"Tax-increment Financing" for Toronto Transit
Toronto's mayor is on the right track with his suggestion to use "tax-increment financing" to pay for new transit. The best way to finance transit is indeed by collecting the upkick in land values (economic rent) so that the unearned increment generated by the new infrastructure goes to pay for that infrastructure, rather than financing it out of general revenue by taxing distant taxpayers who won't benefit from it.
Three problems, however, with Ford's approach:
Municipal taxes amount to roughly 1% of property value, so the amount collected will be insufficient to cover the cost of the subways over their lifetime. The unearned increment to land (economic rent) is 4-5% annually, which if collected would be sufficient to amortize the new asset. (Economic rent is revenue without a corresponding cost of production, it is unearned, so collecting it does not jeopardize business or residential viability.)
Secondly, only warranted infrastructure generates land value upkick equal to its costs, and subways are probably not warranted in these low density areas, which are served cost effectively by LRT.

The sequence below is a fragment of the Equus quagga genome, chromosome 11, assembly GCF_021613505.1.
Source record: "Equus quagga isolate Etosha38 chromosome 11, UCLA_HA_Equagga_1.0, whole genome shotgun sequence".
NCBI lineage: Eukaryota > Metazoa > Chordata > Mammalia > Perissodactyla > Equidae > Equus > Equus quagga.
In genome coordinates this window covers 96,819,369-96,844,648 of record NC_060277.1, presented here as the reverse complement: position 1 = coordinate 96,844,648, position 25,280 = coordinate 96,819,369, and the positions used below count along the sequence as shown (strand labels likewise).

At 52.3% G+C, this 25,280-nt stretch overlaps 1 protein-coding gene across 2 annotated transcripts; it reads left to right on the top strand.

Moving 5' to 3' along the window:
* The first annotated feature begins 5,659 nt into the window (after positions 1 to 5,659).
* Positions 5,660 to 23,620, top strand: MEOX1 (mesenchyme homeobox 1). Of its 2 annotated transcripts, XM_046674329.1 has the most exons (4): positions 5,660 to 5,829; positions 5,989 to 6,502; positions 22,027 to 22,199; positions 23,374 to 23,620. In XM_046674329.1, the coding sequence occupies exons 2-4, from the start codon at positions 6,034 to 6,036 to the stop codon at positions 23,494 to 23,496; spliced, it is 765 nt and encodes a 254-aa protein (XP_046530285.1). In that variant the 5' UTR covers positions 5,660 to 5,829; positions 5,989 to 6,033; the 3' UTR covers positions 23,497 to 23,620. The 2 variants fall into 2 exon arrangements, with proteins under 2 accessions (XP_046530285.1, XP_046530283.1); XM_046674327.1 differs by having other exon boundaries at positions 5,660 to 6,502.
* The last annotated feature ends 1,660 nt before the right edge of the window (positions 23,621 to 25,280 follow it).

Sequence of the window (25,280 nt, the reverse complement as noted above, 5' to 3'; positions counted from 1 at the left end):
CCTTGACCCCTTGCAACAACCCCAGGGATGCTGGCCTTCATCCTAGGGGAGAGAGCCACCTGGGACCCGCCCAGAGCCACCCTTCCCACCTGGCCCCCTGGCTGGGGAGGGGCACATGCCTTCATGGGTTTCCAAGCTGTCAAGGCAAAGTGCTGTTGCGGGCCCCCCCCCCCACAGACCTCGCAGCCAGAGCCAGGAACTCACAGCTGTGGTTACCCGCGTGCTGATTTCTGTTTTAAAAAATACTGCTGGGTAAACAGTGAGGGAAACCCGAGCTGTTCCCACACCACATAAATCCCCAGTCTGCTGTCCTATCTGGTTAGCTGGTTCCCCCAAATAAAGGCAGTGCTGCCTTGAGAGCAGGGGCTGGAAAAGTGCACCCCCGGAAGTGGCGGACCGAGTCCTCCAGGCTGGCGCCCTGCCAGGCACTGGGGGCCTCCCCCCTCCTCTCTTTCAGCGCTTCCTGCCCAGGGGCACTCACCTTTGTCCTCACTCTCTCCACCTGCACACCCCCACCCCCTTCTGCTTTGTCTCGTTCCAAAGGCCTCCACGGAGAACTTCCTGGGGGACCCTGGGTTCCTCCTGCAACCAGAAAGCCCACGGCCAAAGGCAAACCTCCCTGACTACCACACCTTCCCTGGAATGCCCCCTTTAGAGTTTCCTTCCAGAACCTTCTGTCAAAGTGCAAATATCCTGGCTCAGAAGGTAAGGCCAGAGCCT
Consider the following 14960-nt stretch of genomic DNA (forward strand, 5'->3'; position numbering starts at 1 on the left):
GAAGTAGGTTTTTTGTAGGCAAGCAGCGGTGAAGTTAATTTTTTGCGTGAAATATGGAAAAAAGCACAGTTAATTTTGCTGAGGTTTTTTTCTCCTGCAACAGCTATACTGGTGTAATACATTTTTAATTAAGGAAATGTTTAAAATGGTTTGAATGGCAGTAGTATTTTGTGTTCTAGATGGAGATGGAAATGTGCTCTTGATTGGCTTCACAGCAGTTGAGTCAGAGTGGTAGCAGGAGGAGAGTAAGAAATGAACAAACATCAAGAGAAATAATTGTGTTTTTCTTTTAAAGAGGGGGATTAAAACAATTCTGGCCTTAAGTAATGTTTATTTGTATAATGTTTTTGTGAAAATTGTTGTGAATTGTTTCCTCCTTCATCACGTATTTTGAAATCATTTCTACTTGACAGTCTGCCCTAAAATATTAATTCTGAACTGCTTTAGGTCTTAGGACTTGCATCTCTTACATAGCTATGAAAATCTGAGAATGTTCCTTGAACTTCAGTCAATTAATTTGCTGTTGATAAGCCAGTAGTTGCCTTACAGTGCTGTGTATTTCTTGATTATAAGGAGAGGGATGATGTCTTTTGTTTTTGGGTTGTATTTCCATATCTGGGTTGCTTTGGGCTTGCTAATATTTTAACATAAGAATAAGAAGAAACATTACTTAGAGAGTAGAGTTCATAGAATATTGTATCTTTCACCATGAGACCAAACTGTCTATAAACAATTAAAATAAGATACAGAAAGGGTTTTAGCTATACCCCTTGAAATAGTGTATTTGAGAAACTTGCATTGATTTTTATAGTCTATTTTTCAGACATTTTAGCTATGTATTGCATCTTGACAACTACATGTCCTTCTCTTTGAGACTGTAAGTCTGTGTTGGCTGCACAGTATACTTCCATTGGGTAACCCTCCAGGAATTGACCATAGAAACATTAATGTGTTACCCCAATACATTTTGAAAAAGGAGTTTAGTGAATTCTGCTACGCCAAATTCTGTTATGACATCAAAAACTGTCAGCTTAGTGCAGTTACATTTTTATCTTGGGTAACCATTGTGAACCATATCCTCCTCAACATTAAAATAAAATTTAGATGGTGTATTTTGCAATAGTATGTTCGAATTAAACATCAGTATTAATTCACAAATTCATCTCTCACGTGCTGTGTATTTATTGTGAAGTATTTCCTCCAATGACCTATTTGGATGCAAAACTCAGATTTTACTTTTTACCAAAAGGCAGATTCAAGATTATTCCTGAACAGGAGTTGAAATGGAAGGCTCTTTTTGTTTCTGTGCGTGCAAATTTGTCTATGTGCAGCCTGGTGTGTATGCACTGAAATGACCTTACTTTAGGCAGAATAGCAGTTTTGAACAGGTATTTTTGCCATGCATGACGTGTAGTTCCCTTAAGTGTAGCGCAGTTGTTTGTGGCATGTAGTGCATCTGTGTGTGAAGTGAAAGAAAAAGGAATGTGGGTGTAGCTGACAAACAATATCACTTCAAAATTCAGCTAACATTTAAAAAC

Thirdly, taxing buildings discourages construction just when and where it is desirable, so the municipal tax should be moved onto land alone which will not punish construcution but will incent efficient land use.
But Toronto should pursue this idea, because if planned properly, new transit can be self-financing without increasing taxes throughout the city.
Here is five minute portion of a new film produced by Fred Harrison that looks into the anomaly whereby taxpayers finance infrastructure investments that create high value, that are captured not by the public as a whole but by the lucky individual landowners whose real estate values rise, often hugely, as a result of these public investments.